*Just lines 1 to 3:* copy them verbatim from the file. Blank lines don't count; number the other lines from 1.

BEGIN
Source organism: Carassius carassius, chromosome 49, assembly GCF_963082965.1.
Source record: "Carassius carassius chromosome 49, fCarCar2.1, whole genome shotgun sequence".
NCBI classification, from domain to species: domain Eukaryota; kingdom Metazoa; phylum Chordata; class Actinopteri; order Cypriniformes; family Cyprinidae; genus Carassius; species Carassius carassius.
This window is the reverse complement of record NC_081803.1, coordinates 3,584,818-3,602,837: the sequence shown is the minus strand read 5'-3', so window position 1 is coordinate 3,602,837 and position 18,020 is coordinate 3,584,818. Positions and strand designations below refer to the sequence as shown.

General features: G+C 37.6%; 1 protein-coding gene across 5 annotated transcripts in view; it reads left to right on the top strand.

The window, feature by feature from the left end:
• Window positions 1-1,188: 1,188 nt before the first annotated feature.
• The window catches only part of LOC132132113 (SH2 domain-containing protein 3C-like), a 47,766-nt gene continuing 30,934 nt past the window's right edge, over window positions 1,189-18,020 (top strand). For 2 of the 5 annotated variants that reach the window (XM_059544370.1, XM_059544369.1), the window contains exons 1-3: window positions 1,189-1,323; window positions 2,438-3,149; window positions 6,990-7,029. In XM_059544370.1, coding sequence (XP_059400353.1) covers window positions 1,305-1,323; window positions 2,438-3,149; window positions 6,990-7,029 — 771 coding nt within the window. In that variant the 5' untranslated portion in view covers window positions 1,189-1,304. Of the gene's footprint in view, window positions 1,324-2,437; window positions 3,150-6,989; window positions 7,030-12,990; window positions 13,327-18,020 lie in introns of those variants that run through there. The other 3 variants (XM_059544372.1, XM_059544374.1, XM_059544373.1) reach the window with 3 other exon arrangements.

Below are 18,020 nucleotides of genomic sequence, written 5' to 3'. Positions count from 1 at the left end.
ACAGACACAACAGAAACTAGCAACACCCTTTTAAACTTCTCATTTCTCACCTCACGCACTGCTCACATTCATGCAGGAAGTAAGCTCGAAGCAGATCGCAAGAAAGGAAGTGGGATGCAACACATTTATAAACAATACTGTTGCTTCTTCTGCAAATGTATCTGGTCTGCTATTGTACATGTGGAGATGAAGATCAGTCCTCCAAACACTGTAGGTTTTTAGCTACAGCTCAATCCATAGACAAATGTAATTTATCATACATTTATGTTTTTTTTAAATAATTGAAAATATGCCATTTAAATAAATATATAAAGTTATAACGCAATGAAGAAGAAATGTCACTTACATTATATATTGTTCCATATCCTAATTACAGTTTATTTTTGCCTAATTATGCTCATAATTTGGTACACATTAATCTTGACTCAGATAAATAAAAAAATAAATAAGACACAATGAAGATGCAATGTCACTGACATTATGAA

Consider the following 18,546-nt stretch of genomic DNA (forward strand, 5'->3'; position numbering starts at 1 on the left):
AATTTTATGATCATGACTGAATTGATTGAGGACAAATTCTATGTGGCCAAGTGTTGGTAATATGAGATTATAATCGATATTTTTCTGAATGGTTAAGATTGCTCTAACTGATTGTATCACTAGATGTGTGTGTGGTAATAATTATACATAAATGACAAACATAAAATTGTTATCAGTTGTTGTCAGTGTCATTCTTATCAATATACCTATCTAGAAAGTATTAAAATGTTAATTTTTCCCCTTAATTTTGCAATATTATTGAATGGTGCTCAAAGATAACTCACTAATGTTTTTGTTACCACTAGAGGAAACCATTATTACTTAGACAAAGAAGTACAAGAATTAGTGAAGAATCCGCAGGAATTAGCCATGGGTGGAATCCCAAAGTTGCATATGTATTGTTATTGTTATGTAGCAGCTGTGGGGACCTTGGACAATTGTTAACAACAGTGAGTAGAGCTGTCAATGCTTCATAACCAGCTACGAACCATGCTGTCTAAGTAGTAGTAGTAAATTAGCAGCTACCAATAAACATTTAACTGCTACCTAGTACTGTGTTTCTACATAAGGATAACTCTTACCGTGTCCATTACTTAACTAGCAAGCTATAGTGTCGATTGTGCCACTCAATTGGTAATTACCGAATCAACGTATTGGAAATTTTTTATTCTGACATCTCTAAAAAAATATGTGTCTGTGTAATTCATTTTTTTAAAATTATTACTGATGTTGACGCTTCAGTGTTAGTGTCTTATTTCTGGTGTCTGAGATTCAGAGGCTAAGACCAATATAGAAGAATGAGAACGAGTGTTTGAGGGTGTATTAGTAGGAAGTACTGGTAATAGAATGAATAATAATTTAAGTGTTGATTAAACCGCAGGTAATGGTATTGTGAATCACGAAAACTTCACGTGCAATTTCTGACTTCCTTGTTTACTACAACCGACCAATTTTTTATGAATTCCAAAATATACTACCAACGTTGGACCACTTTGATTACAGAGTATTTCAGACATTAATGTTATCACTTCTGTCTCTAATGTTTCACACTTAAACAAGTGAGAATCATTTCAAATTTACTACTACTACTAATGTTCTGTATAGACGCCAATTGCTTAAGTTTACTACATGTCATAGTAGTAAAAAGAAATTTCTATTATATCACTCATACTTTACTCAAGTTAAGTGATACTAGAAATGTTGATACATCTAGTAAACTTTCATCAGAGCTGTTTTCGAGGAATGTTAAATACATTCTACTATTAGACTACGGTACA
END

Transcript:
Source organism: Carassius carassius, chromosome 49, assembly GCF_963082965.1.
Source record: "Carassius carassius chromosome 49, fCarCar2.1, whole genome shotgun sequence".
NCBI classification, from domain to species: domain Eukaryota; kingdom Metazoa; phylum Chordata; class Actinopteri; order Cypriniformes; family Cyprinidae; genus Carassius; species Carassius carassius.